The term “Ecosystem” is an interesting concept in itself because it was inspired by the electrical view of the brain proposed by Sigmund Freud. One night, the ecologist who promoted the concept of an ecosystem called Arthur Tansely, had a dream where he shot his wife. This dream disturbed him so much he read the works of Freud. He read how the brain is an electrical system of flowing energy, and he thought that nature must work the same way. Instead of electricity, nature has flows of minerals and energy. In other words, our view of nature is inspired by the technological developments at the time. Our view of nature is also that of a stable system that can adjust to shocks. As we shall see, it appears this view is wrong.

We have a much bigger systemic problem that will likely impact the computer and software industry in the coming years. We can ignore it in the community, but I want to make it clear, if nothing is done, there won’t be a computer industry or software profession. High technology needs organized human life to develop and function, and it won’t be possible with systemic failure.

That biggest threat to technological systemic failure is global warming. Why is global warming the biggest threat to the computer and software industry? We must first put on our system-system thinking caps on. Now that our caps are on let’s look at the extent of the problem.

The warming is accelerating and the new report by the IPCC on 1.5 degrees explains that we have a short window of 11 years until 2030 to dramatically reduce emissions. I sense that this is a conservative estimate and likely most scientists privately believe we will blow past 1.5 degrees. Global warming is having the most significant impact on the ecosystem.

For those that want to understand if there is already a systemic failure underway in our ecosystem, they should read the reports about the mass extinction happening now. A recent article by the Guardian described the collapse of insects in the Puerto Rican rainforest stating that 98% of insects on the ground had vanished. This is a total collapse of the ecosystem since a collapse of insects means a collapse of any animals relying on them. The scientists have attributed this insect collapse to global warming because the number of extremely hot days has dramatically increased in the rain forest going from almost zero to 40% of the days. The 2018 edition of the Living Planet Report found that 60% of all animals have disappeared since 1970. In other words, in less than 50 years, we have lost most of the wild animals of the world. To understand the extent of how few animals are left, a study published in Proceedings of the National Academy of Sciences found that humans make up 36% of all mammals on the planet. Domesticated mammals make up around 60%. That means only 4% of all mammals are wild.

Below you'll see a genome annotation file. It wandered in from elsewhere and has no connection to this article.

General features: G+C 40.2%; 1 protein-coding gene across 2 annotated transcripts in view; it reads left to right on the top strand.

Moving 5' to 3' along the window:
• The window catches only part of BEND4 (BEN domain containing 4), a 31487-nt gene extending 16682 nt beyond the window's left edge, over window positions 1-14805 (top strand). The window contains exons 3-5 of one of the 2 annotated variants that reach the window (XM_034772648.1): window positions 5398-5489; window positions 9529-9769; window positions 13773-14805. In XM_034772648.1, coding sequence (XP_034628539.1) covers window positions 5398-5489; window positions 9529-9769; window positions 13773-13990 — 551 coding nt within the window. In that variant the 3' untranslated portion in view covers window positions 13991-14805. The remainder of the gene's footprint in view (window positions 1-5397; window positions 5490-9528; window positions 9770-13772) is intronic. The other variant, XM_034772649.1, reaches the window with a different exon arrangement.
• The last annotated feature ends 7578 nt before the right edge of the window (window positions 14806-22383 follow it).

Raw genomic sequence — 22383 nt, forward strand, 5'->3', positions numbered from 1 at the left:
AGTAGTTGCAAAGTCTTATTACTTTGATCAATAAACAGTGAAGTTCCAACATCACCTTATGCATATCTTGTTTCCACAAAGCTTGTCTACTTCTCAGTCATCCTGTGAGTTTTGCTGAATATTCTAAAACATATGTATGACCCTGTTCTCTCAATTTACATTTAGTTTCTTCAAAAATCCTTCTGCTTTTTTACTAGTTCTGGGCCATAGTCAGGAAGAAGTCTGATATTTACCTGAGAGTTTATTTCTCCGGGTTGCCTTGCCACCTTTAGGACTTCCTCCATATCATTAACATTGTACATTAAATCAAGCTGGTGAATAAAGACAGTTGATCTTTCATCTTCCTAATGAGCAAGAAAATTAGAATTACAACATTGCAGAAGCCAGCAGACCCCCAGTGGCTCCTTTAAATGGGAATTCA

While the internet has proven to be a robust system, it isn’t disconnected from the larger world. If the total collapse of our ecosystem causes mass social upheaval, the internet will stop functioning. It relies on points of centralization (large organizations) and large scale investment to keep functioning.

We have a choice as technologists to either design systems that could be robust against social collapse or build systems to maintain organized human life. In the past, I worked on the problem by designing robust networking systems. I built Fire★, a P2P computing system, back in 2013 because I believed a technical solution was possible. However, by understanding that our computer systems are connected to much larger systems, I don’t believe in a purely technical solution anymore. Since one of those larger systems, the ecosystem, is decidedly collapsing (not tomorrow, but now), it’s not far fetched to imagine our social systems are likely to follow, since they also rely on the ecosystem. If our social systems collapse, the framework which allows technological progress and development will also collapse.

The future of the computer industry and software profession is in peril. We must acknowledge this as a community and take appropriate actions. We must be system-system thinkers!